What is ‘informed consent’ and why is it so vitally important?

Informed consent

This is arguably one of the most critical parts of any clinical trial.

It is the process by which a subject voluntarily confirms his or her willingness to participate in a particular trial, after having been informed of all aspects of the trial that are relevant to the subject’s decision to participate.

What does this mean for me as a patient?  Simply put, it means that you have a discussion about the design of the trial with someone at the facility who is conducting the research.  This involves all information about the trial:  how many other patients will be enrolled, what medication is being tested and why, the outcome of any previous trials for the same medication, how long the trial is expected to last, how often you will need to come for check-ups, what will be expected of you (e.g. diary entries about your condition, etc), what procedures are involved and what risks these may pose to you (e.g. blood tests, x-rays, etc), all of the potential risks involved in participation, known side effects to the medications and how they can be treated if they occur, all of the potential benefits to you if you choose to participate, what chance you have of being given a placebo and what chance you have of being given an active substance, what your treatment options are for your condition should you choose not to participate in the trial, and what happens if you get ill or develop a side effect on the trial.  You have the chance to ask as many questions as you need to, and have the right to receive answers and explanations as needed until you are satisfied that you understand.

Key aspects of informed consent

The purpose of this discussion is NOT to convince you to be on the trial, but to give you the necessary information to make your own decision.  There is no obligation to make an immediate decision, and no obligation to agree to be on the trial after this discussion.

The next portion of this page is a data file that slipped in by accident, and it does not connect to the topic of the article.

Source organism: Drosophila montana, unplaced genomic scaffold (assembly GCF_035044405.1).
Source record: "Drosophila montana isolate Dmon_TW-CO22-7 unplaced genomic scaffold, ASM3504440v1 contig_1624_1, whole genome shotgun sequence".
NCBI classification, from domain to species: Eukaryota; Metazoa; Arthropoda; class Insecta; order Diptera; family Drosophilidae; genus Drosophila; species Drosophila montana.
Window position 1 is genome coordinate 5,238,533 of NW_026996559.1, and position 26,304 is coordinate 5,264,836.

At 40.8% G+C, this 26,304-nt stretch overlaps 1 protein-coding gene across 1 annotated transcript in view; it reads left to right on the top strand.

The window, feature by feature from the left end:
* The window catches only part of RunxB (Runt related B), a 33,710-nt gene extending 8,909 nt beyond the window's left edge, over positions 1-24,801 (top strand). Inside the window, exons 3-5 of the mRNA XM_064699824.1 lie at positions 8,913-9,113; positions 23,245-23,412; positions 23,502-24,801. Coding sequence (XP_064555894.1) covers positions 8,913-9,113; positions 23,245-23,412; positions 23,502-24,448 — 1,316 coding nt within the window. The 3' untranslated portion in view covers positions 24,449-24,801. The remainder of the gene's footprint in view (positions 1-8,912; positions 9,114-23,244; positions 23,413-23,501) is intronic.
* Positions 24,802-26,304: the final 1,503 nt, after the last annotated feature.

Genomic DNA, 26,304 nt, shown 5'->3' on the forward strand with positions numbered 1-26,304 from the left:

You are invited to take a copy of the written informed consent document with all the details of the discussion home with you, and to discuss this with whomever you choose, whether it be your doctor, family member or a friend.  If you have more questions, you can contact the study team to make an arrangement to have them answered.

Once you are satisfied that you have all the information you need to make an informed decision, you can choose whether you would like to be on the trial or not.  You sign the informed consent form to confirm that you understand the contents and are choosing voluntarily to participate in the trial.  But this is not a binding contract; you are free to leave the trial at any time and with no repercussions if you change your mind.

This document is important, but informed consent is not just a piece of paper and a single decision.  It is a dynamic, evolving and ongoing process.  During a clinical trial a patient has the right to be continually informed about any changes to trial design, any new side effects or benefits or risks that have been found along the way, to have the opportunity to ask questions at any time during the trial, and to choose to withdraw from the trial if they so choose. This is a complicated subject with many moral, legal and ethical facets.  We hope that this brief explanation has helped to simplify and summarize it for you.  It is also well explained in this video:  https://www.youtube.com/watch?v=YXrfW8a3k7E